“Bad Discs” Dead, Again


“Bad Discs” Pronounced Dead, Again

It never ceases to amaze me how the medical spine industry ignores its own research when it interferes with them making more money. Now another study confirms that the ‘bad disc’ diagnosis is dead, but spine surgeons won’t be telling their patients of this study despite the fact that it confirms research that began twenty five years ago.

This renaissance in spine diagnosis began in 1990 with MRI research by Scott Boden, MD, Director of the Spine Center at Emory University.[1] His research was followed in 1994 by another study by Maureen Jensen that again found no clear correlation between disc abnormalities and back pain.

Dr. Jensen’s study confirmed early suspicions that herniated discs were “coincidental” and not the holy grail of back pain causation:

“The relation between abnormalities in the lumbar spine and low back pain is controversial. We examined the prevalence of abnormal findings on magnetic resonance imaging (MRI) scans of the lumbar spine in people without back pain.

“On MRI examination of the lumbar spine, many people without back pain have disk bulges or protrusions but not extrusions. Given the high prevalence of these findings and of back pain, the discovery by MRI of bulges or protrusions in people with low back pain may frequently be coincidental.”[2]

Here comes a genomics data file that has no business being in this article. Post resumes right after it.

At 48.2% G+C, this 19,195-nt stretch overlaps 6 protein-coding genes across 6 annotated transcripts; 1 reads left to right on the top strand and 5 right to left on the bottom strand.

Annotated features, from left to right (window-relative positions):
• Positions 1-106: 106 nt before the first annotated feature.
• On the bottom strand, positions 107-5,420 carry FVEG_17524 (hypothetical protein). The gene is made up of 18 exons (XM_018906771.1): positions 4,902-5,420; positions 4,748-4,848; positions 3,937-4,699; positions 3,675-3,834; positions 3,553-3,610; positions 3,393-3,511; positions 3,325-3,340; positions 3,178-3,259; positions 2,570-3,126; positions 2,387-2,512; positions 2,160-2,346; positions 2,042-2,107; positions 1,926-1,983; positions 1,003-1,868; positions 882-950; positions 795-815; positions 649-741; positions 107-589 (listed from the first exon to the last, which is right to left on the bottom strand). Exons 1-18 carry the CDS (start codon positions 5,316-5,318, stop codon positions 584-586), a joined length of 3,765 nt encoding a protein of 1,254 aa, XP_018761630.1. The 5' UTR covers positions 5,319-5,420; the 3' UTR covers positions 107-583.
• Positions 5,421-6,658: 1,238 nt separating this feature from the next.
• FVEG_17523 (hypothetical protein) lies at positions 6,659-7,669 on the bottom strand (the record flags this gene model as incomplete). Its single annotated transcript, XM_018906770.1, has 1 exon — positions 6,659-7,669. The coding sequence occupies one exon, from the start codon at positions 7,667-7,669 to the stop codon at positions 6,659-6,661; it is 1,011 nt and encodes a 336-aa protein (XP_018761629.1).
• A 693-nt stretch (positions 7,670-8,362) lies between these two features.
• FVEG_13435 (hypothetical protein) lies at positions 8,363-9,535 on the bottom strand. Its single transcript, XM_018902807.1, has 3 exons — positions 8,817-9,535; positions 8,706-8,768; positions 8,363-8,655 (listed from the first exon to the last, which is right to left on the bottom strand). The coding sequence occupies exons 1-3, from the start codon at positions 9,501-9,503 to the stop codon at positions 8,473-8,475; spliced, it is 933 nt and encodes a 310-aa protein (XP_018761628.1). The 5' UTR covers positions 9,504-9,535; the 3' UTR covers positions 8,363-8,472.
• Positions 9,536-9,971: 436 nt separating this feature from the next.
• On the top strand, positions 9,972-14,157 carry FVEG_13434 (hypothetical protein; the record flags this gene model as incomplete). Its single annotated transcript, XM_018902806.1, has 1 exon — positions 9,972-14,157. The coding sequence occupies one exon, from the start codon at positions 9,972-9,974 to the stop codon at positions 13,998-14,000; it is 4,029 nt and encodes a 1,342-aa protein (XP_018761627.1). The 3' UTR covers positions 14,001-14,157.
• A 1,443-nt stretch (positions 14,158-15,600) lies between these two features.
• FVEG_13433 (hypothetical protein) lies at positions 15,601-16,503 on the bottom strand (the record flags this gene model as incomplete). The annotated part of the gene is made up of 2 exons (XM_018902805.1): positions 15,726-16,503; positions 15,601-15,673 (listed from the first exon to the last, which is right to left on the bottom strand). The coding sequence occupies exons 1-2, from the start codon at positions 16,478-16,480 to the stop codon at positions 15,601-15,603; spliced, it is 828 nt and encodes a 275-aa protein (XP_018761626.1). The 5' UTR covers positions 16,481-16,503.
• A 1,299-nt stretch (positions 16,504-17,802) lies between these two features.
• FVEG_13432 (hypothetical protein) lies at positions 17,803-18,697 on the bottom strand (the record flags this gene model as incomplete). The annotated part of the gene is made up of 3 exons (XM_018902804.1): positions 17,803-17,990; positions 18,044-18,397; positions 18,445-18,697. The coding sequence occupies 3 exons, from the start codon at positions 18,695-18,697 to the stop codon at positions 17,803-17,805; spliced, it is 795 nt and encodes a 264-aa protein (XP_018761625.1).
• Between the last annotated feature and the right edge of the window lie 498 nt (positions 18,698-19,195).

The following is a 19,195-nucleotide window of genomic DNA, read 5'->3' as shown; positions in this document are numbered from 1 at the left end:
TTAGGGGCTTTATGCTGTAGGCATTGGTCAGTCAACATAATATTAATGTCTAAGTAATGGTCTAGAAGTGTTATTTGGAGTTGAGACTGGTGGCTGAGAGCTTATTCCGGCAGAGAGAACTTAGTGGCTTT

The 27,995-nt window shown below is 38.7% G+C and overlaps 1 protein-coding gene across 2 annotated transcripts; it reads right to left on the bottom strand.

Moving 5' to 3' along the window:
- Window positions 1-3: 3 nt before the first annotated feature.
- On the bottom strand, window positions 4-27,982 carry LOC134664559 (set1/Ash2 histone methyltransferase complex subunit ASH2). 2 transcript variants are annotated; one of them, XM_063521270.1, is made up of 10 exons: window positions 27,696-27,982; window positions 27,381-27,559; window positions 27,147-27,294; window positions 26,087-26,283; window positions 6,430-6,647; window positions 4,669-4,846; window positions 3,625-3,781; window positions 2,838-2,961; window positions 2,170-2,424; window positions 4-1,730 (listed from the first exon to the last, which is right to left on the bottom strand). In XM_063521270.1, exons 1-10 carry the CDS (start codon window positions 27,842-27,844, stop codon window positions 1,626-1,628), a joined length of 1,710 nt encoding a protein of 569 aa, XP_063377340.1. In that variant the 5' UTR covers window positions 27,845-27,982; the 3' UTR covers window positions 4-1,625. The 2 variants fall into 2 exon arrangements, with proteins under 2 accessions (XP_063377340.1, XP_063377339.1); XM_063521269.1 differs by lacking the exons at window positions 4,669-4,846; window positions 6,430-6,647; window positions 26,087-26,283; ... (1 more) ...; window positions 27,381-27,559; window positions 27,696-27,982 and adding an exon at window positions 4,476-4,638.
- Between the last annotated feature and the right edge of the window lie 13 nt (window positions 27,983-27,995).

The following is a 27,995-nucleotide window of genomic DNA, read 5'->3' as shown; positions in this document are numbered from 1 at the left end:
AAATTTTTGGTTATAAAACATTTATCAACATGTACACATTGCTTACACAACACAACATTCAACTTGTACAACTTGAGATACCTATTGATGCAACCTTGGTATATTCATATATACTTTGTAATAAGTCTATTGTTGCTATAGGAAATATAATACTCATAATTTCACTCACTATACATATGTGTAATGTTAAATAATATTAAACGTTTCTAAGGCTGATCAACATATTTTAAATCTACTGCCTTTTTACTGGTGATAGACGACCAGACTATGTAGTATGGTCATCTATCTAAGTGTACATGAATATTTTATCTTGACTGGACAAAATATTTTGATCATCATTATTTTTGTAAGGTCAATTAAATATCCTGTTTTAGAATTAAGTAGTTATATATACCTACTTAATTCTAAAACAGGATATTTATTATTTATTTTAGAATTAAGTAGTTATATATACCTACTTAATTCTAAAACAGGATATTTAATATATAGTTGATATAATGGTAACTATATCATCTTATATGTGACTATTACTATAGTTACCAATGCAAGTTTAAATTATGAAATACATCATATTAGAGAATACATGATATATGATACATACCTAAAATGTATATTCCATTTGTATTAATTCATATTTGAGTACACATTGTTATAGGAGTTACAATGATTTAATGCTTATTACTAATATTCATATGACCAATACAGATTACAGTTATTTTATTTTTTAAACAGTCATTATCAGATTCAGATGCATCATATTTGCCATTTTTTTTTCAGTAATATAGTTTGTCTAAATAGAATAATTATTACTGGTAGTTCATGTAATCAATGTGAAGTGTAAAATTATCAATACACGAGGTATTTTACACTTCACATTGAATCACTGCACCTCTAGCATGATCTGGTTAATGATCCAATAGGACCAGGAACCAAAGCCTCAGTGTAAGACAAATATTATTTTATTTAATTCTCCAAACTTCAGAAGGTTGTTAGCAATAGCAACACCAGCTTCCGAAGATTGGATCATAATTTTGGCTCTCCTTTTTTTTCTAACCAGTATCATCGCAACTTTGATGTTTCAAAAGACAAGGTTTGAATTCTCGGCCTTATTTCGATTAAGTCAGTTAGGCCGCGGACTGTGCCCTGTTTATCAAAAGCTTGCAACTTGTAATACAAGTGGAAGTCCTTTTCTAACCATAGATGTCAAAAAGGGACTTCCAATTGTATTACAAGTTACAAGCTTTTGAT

Drs. Boden’s and Jensen’s landmark studies were followed in 1994 by the most comprehensive study ever done at that point on acute low back pain in adults by an agency of the US Public Health Service, the Agency for Health Care Policy & Research (AHCPR) that revealed more ugly truths about fusions for ‘bad discs’:

“Even having a lot of back pain does not by itself mean you need surgery. Surgery has been found to be helpful in only 1 in 100 cases of low back problems. In some people, surgery can even cause more problems. This is especially true if your only symptom is back pain.”

“Moreover, surgery increases the chance of future procedures with higher complication rates…There appears to be no good evidence from controlled trails that spinal fusion alone is effective for treatment of any type of acute low back problems in the absence of spinal fracture or dislocations…Moreover, there is no good evidence that patients who undergo fusion will return to their prior functional level.”[3]

Subsequent studies from around the world have also debunked the disc theory that back pain was mainly due to herniated, bulging, or degenerated discs, but this misguided ‘bad disc’ diagnosis remains as medical folklore. Now a new study from the Mayo Clinic once again discredits the ‘bad disc’ concept, but most likely it too will fall on deaf ears among spine practitioners who will remain mute telling their patients.

Waleed Brinjikji, MD, of the Mayo Clinic and his colleagues performed a systematic review of all studies that reported on the prevalence of lumbar degenerative findings on MRI scans among individuals with no history of low back pain. The researchers found 33 studies of 3110 individuals published through April of 2014 and found the vast prevalence of ‘bad disc’ in pain-free people.[4]

Asymptomatic disc degeneration was exceedingly common and its prevalence increased with age from 37% of 20-year-olds to 96% of 80-year-olds.
The prevalence of a disc bulge rose from 30% of 20-year-olds to 43% of 80-year olds.